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The Auditory System

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by

Katalin Tamasi

on 15 March 2011

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Transcript of The Auditory System

The Auditory System The physics and psychology of hearing The ear & the cochlea Central auditory processing How perception occurs Would you favor hearing to vision? Functions of sound speech music no social isolation What is sound? pressure changes in air, water etc. experience of hearing sound waves pure tones complex tones amplitude / loudness frequency / pitch Range of hearing Sound quality: timbre aid in localization sound perception:
1. sound stimulus receptors 11. pressure changes electrical signals III. signal pitch, loudness, timbre, location How does energy reach the receptors? Outer ear Middle ear Inner ear: the cochlea Cochlea & organ of Corti Sensitivity of the cilia Which & how fibers fire? Békésy's Place Theory of hearing Traveling wave motion Uncolied cochlea Envelope of the traveling wave The vibration of the basiliar membrane Tonotonic map of cochlea Frequency tuning curves Masking experiment Basiliar membrane vibrations Updating Békésy Basiliar membrane: frequency analyzer Fourier analysis made by the basiliar membrane Cochlea: frequency analyzer Phase locking I Phase locking II Auditory pathways How auditory processing occurs? What and where streams of hearing The auditory cortex Auditory cortex in the monkey Brain image of what and where streams Evidence from brain imaging How does perception occurs? Tonotopic map of the monkey Effect of traning in tonotopic maps Effect of the missing fundamental [demonstration] Additive synthesis Frequency spectrum Analogy to water waves Audibility curve Tympanic membrane & stapes Masking experiment I. Auditory brain stem response = test for hearing and brain function measures the electrical potential of the auditory nerve biological marker for learning disorders, dyslexia, autism slowing in nerve conduction: Rosenhall et al (2003): slow latencies between consecutive sequential waves in autistic individuals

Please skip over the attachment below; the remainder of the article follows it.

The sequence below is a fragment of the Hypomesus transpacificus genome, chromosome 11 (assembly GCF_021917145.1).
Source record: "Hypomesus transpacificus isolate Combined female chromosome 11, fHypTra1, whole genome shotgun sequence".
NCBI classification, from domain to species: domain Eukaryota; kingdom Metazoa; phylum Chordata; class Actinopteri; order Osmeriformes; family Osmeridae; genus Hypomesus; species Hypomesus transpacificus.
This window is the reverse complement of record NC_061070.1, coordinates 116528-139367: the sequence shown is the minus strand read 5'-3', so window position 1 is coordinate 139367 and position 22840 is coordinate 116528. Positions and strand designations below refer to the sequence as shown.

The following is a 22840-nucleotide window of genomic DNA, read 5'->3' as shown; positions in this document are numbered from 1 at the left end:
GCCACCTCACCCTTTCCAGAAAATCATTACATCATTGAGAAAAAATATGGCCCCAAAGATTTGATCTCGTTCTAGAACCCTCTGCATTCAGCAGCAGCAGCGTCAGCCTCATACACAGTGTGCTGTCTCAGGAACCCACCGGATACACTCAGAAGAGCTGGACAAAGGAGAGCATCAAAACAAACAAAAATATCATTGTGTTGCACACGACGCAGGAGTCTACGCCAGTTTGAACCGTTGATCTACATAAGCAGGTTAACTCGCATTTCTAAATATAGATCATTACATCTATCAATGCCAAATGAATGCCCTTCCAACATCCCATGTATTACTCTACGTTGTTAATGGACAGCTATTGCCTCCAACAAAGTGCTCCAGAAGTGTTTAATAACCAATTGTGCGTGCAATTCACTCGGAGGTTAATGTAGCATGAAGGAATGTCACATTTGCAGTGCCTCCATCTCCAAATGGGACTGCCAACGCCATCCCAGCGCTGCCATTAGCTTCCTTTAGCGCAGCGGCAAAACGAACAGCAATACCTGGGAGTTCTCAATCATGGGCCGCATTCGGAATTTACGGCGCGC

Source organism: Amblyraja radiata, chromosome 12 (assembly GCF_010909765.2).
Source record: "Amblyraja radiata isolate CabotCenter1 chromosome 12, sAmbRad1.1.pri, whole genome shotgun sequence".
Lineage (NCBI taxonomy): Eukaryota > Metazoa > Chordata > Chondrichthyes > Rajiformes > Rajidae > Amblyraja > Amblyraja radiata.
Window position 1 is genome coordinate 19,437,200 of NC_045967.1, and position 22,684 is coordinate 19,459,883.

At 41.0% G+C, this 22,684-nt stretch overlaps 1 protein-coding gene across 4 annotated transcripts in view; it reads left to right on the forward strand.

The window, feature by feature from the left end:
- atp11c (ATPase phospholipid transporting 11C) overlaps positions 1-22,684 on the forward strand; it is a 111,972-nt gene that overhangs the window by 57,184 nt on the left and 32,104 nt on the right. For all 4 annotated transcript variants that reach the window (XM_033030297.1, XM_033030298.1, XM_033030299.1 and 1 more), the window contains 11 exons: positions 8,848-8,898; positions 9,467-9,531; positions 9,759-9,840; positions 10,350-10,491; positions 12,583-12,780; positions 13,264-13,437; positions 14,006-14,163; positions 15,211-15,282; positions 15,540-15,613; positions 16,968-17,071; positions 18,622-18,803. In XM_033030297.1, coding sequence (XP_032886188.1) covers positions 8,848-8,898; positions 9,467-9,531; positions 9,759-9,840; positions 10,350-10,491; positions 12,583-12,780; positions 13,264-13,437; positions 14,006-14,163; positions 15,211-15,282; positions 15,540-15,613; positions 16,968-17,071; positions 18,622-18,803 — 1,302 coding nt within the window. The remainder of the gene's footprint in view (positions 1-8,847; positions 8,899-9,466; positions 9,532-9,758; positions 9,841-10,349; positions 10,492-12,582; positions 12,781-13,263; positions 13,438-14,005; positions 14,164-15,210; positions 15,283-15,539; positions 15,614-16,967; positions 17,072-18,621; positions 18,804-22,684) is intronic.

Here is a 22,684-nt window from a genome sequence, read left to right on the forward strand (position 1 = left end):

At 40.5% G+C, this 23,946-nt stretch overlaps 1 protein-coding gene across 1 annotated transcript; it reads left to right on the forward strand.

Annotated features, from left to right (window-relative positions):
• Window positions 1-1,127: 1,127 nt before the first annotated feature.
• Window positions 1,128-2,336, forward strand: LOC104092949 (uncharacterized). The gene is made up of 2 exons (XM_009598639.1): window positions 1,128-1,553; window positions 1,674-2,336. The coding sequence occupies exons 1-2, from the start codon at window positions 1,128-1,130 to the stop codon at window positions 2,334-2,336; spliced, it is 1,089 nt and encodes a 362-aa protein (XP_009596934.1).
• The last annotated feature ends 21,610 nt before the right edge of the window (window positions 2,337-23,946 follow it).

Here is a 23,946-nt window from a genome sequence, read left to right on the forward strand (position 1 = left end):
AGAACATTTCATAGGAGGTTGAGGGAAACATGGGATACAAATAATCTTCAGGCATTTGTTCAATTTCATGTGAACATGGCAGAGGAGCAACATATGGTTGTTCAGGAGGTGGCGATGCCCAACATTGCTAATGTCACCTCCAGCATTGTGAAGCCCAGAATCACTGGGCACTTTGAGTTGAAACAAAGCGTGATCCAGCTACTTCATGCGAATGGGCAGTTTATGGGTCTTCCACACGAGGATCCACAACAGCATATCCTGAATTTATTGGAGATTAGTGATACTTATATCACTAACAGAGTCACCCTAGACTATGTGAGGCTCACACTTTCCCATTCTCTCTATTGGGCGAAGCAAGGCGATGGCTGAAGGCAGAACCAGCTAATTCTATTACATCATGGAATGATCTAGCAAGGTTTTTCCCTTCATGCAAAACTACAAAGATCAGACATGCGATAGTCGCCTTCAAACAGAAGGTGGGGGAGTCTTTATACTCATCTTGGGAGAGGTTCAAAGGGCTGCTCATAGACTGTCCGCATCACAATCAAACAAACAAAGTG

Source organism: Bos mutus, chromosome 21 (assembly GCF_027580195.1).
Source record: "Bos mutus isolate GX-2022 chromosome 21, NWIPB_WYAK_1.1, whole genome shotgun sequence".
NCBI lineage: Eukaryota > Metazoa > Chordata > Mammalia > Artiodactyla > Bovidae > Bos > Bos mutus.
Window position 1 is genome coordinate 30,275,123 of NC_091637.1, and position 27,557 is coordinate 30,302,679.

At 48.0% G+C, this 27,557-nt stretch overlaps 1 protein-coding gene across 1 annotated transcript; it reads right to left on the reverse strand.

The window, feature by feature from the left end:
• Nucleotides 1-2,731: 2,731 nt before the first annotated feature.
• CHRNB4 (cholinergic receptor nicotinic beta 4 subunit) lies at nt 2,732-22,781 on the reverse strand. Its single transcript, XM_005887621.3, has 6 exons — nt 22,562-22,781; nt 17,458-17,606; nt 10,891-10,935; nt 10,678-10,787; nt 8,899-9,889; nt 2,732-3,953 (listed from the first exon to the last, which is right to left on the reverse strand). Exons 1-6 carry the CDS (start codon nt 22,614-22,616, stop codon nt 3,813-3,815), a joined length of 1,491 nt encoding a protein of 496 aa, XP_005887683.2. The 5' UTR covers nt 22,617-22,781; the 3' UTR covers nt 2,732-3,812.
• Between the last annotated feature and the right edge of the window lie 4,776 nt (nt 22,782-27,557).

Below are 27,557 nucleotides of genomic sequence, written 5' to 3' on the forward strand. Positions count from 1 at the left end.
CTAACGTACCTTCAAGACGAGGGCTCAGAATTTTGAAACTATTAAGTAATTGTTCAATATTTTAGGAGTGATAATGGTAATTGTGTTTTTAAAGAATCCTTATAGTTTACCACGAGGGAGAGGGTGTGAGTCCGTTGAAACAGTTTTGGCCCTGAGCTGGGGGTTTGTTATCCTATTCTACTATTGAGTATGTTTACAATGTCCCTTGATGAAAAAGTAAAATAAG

i.e.: prolonged III-V interpeak latency Wave I, II: auditory nerve

Wave III: axons emerging from the CN

Wave IV, V: higher brain stem level Possible explanations: slower myelination of auditory nerves, lesions Method: Alternating 80 dB clicks were presented on a signal averager, within a frequency range of 150-2500 Hz

10% percent of the children required sedation Results Significant difference in the absolute latency of W I and V, interpeak latency III-V 1. large proportion of autistic children show ABR abnormalities
2. no simple ABR pattern can be shown in the autistic population Conclusions Masking experiment II.
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